Amazon's Alexa can now offer personalised advice to medical queries in the UK. But experts are unclear on how the data will be used.
Amazon recently announced a collaboration with Britain’s National Health Service that will enable its digital assistant Alexa to answer medical queries.
The move could potentially help users have faster, cheaper and more convenient access to healthcare but it also opens a privacy debate on how Amazon would use the medical data it obtains.
Alexa already has the capability to answer generic medical questions – such as “what are the symptoms of flu?” – but the tie-up with NHS gives it the nod to answer personal queries, such as offering tips to reduce one’s blood sugar.
This announcement comes after the NHS had put forward a plan to give a push to digital technologies in order to make healthcare more accessible. The NHS will pre-approve all medical advice that Alexa potentially can and will offer.
Experts, however, have warned that the new service leaves several questions on privacy unanswered. These include, as pointed out in a recent LA Times column, whether Amazon could use the data to push personalised health product recommendations on its e-commerce website. Potentially, Amazon could also work with third parties – for instance, insurers could use this data to price customers’ premium.
In the US, Amazon even has an e-pharmacy that it acquired last year, something that could benefit from the treasure trove of patient data that Alexa has access to.
Amazon’s regular handling of data generated by Alexa itself came under a cloud when it emerged that its employees had accepted listening to recordings of Alexa users in the past. The company explained that the data was made available to its human employees as part of an effort to improve Alexa’s interface and speech-recognition capabilities.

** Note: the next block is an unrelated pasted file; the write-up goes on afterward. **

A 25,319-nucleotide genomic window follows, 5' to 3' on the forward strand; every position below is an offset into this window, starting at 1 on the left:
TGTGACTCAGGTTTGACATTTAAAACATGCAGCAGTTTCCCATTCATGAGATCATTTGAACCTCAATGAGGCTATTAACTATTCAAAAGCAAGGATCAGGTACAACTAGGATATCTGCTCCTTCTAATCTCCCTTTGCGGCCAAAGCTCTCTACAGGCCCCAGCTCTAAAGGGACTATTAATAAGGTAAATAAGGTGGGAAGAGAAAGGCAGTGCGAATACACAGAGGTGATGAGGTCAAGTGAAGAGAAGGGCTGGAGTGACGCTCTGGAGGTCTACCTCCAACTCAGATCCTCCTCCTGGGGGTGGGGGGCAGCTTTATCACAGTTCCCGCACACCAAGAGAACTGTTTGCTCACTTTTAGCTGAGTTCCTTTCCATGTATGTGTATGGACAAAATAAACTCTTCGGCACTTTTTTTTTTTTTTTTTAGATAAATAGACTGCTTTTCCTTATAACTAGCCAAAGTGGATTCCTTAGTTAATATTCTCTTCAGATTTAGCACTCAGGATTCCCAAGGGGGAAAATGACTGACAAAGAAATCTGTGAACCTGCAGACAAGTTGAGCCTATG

Speaking to LA Times, an Amazon spokeswoman said that Amazon treats “all information… with high confidentiality.”
She added that Amazon was not sharing any information with third parties, selling products or making product recommendations based on this health information, or building a health profile on customers but did not say whether it would not do so in future.
Amazon has been trying to enter the healthcare sector since 1999 when it invested in drugstore.com to enter the pharmacy retail space. But its initiative failed to take off, stifled by strict regulations around healthcare.
Amazon’s first foray into healthcare would come in handy should it decide to launch services in developing countries such as India.
India became the first country in Asia to get Alexa in 2017. The country’s healthcare system is poised to grow rapidly to reach $ 9 billion by 2020. But it is also plagued by a poor hospital network, few doctors and rising costs, making the introduction of the NHS-like Alexa solution a worthy addition.But what could be potentially concerning is that unlike its western counterparts, such as the EU, India does not have strong privacy laws.The Great Diwali Discount!
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